Ministry of Antiquities employees demand minister’s resignation

Ministry of Antiquities employees demand minister’s resignation

Employees at the Ministry of Antiquities gathered in front of the cabinet council on Sunday afternoon calling for the departure of the antiquities minister, Mohamed Ibrahim. (Photo Public Domain)

Employees at the Ministry of Antiquities gathered in front of the cabinet council on Sunday afternoon calling for the departure of the antiquities minister, Mohamed Ibrahim.
(Photo Public Domain)

By Fatma Khaled         

Employees at the Ministry of Antiquities gathered in front of the cabinet council on Sunday afternoon calling for the departure of the antiquities minister, Mohamed Ibrahim.

The employees met with a delegate from the cabinet and handed him a statement explaining the reasons for their demand, which included claims of corruption inside the ministry.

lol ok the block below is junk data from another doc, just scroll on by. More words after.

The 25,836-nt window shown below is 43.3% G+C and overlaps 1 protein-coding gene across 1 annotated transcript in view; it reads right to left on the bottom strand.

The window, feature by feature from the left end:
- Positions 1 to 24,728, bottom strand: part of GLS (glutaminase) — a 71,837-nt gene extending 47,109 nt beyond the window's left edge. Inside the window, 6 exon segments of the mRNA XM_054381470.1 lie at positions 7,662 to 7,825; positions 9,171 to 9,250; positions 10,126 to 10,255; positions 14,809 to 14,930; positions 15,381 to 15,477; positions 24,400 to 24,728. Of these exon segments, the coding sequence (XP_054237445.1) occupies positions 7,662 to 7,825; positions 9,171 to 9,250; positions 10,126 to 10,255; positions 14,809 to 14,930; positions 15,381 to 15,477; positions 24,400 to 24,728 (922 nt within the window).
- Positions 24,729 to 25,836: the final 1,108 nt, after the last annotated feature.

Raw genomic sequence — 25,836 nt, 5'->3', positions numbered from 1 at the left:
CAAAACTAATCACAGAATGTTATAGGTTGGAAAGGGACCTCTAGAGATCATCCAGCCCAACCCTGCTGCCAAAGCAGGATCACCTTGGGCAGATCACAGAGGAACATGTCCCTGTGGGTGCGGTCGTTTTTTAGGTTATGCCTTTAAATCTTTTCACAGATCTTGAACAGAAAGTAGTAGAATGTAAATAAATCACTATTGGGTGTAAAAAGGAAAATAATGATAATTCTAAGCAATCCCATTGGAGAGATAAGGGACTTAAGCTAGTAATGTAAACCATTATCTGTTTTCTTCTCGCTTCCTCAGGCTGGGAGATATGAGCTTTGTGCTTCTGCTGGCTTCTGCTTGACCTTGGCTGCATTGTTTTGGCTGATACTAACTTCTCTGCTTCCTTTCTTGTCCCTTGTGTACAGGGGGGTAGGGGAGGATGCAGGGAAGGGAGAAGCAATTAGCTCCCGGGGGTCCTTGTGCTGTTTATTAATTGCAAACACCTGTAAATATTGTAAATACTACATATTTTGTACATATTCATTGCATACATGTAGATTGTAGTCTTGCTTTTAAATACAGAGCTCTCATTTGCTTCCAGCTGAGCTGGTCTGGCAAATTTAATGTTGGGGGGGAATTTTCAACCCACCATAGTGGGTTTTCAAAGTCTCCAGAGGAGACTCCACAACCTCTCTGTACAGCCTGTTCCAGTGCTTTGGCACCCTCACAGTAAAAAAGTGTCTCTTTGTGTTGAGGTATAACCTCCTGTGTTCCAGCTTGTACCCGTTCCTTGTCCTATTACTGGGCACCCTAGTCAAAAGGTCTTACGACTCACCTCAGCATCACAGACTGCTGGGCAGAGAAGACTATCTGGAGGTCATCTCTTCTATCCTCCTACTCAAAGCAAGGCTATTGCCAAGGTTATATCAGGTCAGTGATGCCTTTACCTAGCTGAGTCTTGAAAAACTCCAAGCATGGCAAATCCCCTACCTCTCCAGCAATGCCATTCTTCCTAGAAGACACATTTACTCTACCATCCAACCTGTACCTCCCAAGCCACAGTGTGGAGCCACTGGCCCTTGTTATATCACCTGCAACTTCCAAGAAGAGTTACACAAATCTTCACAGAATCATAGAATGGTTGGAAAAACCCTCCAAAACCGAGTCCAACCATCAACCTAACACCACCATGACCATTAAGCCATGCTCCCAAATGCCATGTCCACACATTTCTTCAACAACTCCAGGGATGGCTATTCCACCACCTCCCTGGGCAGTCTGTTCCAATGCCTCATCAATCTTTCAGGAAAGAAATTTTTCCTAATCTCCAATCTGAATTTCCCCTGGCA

They also accused Ibrahim of  failing to provide the ministry’s employees with an adequate health care system during his time as minister in the Hisham Qandil government.

Employees denounced the minister’s negligence in securing Egypt’s relics and historical sites during a period of prolonged nationwide security failures in 2012.

The statement condemned what it called Ibrahim’s “cover up of corruption behind restoration projects” and resultant wasted funds, and criticised his neglect for employees demands, which resulted in further deterioration.

They also criticised Ibrahim’s failure to hire fresh graduates in the ministry, claiming that he had ordered security to beat protesters during sit-ins in front of the ministry protesting this.

The statement expressed outrage towards Ibrahim’s apointment as antiquities minister after 30 June, and added that these demonstrations “have revived the revolution which was started to fight corruption.”

Ibrahim’s association with Qandil’s government under former President Mohamed Morsi was also denounced, with employees claiming he had “allowed the Muslim Brotherhood to take control of the ministry.”

Last week, the ministry’s employees gathered 50,000 signatures from antiquities employees nationwide in a petition to Prime Minister Hazem Al-Beblawi, demanding their separation from the culture ministry.

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